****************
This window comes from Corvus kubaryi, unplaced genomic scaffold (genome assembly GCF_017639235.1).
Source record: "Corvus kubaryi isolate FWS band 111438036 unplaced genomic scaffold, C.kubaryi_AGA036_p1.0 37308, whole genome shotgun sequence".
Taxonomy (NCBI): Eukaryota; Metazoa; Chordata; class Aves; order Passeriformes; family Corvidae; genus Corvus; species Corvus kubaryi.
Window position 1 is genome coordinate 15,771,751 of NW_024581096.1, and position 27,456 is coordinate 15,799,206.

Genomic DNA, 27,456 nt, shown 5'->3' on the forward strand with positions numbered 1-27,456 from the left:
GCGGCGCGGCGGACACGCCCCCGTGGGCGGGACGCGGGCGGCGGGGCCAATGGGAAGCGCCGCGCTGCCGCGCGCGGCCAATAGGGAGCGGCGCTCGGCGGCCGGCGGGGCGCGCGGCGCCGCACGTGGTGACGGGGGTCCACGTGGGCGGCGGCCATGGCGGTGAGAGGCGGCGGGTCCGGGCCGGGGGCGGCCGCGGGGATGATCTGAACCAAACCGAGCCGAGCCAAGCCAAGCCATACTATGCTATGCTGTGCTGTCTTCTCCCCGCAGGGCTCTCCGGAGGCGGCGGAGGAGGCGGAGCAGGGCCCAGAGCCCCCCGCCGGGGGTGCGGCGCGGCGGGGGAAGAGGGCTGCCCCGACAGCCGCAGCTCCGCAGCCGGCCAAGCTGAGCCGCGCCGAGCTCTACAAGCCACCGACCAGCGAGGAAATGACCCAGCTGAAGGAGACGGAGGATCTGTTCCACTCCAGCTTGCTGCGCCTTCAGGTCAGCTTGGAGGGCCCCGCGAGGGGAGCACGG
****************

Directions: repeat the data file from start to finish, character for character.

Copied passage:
This window comes from Corvus kubaryi, unplaced genomic scaffold (genome assembly GCF_017639235.1).
Source record: "Corvus kubaryi isolate FWS band 111438036 unplaced genomic scaffold, C.kubaryi_AGA036_p1.0 37308, whole genome shotgun sequence".
Taxonomy (NCBI): Eukaryota; Metazoa; Chordata; class Aves; order Passeriformes; family Corvidae; genus Corvus; species Corvus kubaryi.
Window position 1 is genome coordinate 15,771,751 of NW_024581096.1, and position 27,456 is coordinate 15,799,206.

Genomic DNA, 27,456 nt, shown 5'->3' on the forward strand with positions numbered 1-27,456 from the left:
GCGGCGCGGCGGACACGCCCCCGTGGGCGGGACGCGGGCGGCGGGGCCAATGGGAAGCGCCGCGCTGCCGCGCGCGGCCAATAGGGAGCGGCGCTCGGCGGCCGGCGGGGCGCGCGGCGCCGCACGTGGTGACGGGGGTCCACGTGGGCGGCGGCCATGGCGGTGAGAGGCGGCGGGTCCGGGCCGGGGGCGGCCGCGGGGATGATCTGAACCAAACCGAGCCGAGCCAAGCCAAGCCATACTATGCTATGCTGTGCTGTCTTCTCCCCGCAGGGCTCTCCGGAGGCGGCGGAGGAGGCGGAGCAGGGCCCAGAGCCCCCCGCCGGGGGTGCGGCGCGGCGGGGGAAGAGGGCTGCCCCGACAGCCGCAGCTCCGCAGCCGGCCAAGCTGAGCCGCGCCGAGCTCTACAAGCCACCGACCAGCGAGGAAATGACCCAGCTGAAGGAGACGGAGGATCTGTTCCACTCCAGCTTGCTGCGCCTTCAGGTCAGCTTGGAGGGCCCCGCGAGGGGAGCACGG